MB: I think that’s a real interesting question. What’s more interesting about that – from your original premise – is that there are so many more voices: the internet, YouTube, podcasts, in addition to a huge cable network on television – that certainly didn’t exist when I started in journalism. There are more media people out there with a point of view or with a political slant, but I feel also as consumers there are so many more ways for us to get informed. I feel that it’s harder for people to know where to go. You can Google something and be inundated by ten different views. Yes, it’s true, but I’m a little less worried about it because I feel like most people – more and more people – have incredible access to a wealth of information. You don’t need a library card anymore.
AB: Speaking of your political work – you volunteered for LGBT outreach for the Kerry/Edwards campaign. What attracted you to that campaign?
MB: Well, I knew John Kerry because he was my Senator – and I wanted to help him. That’s very often how people find themselves getting deeply involved in campaigns on that kind of level. They go into it already having a relationship and a knowledge base of the candidate and with John Kerry I clearly did. He asked me to help him and it was kind of no brainer.
AB: You are now part of Hillary Clinton’s gay steering committee. Why are you supporting Hillary? What is it about Hillary Clinton that entices you?
MB: It’s a great time in America to be a Democrat. We have an outstanding field of candidates that you could put a piece of paper between in terms of their approaches LGBT issues. I feel incredibly happy and proud of that as a Democrat. What separates Clinton for me are a couple of things: number one, I really feel like she’s been there with us in some of our tougher moments. It was really her strategy and her headcount and her messaging that led to the defeat of the Federal Marriage Amendment in the Senate this last time. I very much want somebody who on day one is going to be able to go in there and say, “I want this to happen.”
MB: The other thing about the Clintons – and, believe me, no one remembers the Clinton years in terms of Don’t Ask, Don’t Tell and DOMA more than I do – but we were included. We have always been included. When you look at the LGBT community that they’ve assembled, it’s by far the biggests and most diverse in terms of membership of our community. There’s no question in my mind that Hillary Clinton will include our community – not just on our issues, but recognizes that there’s a wealth of talent and commitment in the community to help her administration solve an endless series of challenges and opportunities.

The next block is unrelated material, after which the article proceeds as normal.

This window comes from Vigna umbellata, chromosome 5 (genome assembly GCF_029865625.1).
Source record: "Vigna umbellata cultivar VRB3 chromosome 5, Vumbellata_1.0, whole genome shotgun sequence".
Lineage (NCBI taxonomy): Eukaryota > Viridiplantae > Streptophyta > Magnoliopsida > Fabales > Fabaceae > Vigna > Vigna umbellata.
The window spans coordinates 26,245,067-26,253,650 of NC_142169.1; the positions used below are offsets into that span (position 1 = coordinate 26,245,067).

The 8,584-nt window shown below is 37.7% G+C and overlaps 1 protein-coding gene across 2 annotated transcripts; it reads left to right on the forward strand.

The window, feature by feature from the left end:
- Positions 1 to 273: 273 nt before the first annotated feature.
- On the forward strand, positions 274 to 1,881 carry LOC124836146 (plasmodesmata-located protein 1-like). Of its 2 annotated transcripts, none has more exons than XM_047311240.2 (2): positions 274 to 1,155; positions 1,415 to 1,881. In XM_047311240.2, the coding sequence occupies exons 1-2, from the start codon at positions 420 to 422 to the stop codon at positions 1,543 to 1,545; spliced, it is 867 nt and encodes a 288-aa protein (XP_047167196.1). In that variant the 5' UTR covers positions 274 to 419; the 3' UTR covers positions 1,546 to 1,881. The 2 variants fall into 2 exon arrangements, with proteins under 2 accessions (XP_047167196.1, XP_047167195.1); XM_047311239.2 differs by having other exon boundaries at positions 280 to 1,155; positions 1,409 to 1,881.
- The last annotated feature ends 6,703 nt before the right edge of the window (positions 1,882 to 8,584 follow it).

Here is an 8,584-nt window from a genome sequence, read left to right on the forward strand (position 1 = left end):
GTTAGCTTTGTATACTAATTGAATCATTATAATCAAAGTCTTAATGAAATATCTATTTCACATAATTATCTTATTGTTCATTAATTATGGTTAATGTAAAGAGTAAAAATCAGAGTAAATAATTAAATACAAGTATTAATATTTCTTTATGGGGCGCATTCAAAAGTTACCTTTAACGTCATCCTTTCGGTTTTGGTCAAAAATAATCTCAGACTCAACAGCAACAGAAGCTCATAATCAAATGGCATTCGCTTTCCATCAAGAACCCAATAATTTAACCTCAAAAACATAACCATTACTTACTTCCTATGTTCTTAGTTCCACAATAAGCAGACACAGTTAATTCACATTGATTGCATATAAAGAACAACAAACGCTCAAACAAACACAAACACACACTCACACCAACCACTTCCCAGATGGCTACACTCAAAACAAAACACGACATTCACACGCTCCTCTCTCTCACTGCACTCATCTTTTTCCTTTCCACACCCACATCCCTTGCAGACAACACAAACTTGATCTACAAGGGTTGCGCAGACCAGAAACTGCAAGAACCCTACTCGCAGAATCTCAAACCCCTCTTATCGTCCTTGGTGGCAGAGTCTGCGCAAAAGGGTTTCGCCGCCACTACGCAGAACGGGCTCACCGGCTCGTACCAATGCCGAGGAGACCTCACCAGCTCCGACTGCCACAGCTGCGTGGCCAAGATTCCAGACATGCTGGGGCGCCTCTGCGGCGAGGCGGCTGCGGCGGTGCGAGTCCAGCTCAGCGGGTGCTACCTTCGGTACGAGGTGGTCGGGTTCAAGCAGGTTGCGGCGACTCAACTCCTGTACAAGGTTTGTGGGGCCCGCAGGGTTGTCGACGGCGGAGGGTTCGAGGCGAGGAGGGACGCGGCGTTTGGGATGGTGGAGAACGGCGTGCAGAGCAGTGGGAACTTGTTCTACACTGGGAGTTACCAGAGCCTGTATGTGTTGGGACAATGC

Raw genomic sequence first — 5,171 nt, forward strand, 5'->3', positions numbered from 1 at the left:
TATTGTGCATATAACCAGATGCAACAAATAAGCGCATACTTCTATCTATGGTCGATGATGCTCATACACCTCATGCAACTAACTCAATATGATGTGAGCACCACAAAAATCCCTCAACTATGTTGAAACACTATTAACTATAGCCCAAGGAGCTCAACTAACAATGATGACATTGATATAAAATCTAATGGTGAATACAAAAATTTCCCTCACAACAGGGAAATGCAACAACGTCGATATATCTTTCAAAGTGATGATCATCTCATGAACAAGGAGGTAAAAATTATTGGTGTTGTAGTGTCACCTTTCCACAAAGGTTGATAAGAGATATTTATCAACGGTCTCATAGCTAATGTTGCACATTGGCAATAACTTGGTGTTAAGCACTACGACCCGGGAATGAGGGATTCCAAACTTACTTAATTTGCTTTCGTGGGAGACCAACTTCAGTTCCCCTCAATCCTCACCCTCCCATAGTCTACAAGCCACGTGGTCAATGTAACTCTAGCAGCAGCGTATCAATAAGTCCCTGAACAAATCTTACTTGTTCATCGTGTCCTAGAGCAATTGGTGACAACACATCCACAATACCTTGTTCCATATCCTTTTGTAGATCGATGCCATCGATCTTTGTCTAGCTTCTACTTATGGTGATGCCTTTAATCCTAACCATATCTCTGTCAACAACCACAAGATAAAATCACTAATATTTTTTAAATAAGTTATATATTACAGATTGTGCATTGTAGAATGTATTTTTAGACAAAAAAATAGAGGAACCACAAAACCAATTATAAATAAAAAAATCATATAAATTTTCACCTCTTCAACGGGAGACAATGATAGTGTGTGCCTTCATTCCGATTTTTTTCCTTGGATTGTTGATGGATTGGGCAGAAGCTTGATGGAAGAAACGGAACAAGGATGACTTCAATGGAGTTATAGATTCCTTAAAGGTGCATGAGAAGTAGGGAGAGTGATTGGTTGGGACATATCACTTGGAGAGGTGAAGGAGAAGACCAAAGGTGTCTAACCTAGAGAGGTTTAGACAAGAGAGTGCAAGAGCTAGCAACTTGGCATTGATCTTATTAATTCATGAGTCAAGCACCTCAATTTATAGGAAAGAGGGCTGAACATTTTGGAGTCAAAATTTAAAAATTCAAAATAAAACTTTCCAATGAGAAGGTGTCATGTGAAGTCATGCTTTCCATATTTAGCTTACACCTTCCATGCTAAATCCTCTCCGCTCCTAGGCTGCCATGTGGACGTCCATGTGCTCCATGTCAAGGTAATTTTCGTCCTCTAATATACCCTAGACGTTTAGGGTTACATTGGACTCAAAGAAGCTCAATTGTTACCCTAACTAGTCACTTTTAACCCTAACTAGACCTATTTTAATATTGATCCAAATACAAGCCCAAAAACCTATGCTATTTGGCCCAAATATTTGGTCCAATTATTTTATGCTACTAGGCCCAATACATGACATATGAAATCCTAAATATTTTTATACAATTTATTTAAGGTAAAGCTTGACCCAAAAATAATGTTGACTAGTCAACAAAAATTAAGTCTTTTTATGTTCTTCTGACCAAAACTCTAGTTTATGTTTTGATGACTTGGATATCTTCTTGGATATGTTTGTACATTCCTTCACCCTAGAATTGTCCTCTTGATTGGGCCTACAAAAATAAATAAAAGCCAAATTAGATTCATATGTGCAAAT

AB: So Bill Clinton’s presidency in some ways influences your support of Hillary?
MB: It does in the sense that the Clintons, going back to those days – as First Lady she marched in New York’s gay pride parade – they had a real intimate connection with this community. The policies that now we’re fighting to overturn, including Senator Clinton, happened in a very different political time. There were many, many members of our community who were part of that administration on all levels. And that’s important to me.
AB: Does the fact that she’s a woman play any role in your Clinton support?
MB: You know, it’s meaningful to me, Andrew, it really is. Of course it is. It’s really meaningful to me that we would have a – not just a woman candidate, but someone who could indeed become president in my lifetime. I’m really moved by that.
It took President Clinton to get the media to stop the saint coronation of Obama and get his differences out there for voters to make educated decisions as to who is best to lead this country when the media failed to do their job. Its ok for blacks to allow the unbiased untruthful attacks against a WHITE FEMALE Senator/two time First lady, but donâ€™t dare say anything truths about the 1/2 black candidate who changes with each speech that is written for him. Take a look at the SC coverage, basically the media has told the country obama is 1/2 black, voters in SC are black so they will support him. Then it appears factual that black voters are basing their decision on skin color? But Obama camp isnâ€™t keeping race card alive. Have you heard anything Michelle Obama has said, She is completely a racist! KEEP UP THE EXCELLENT WORK PRESIDENT CLINTON, EDUCATED VOTERS APPRECIATE IT
Obama’s spiritual adviser, J Wright gave Trumpeter Award to a man it said “truly epitomized greatness. Louis Farrakhan. maybe for Wright and some others, Farrakhan “epitomized greatness.” For Americans, Farrakhan epitomizes racism, particularly in the form of anti-Semitism. Over the years, he has compiled an awesome record of offensive statements, even denigrating the Holocaust by falsely attributing it to Jewish cooperation with Hitler “They helped him get the Third Reich on the road.” His history is a rancid stew of lies. Any praise of Farrakhan heightens the prestige of the leader of the Nation of Islam. His anti-Semitism and particularly his false insistence that Jews have played an inordinate role in victimizing African Americans.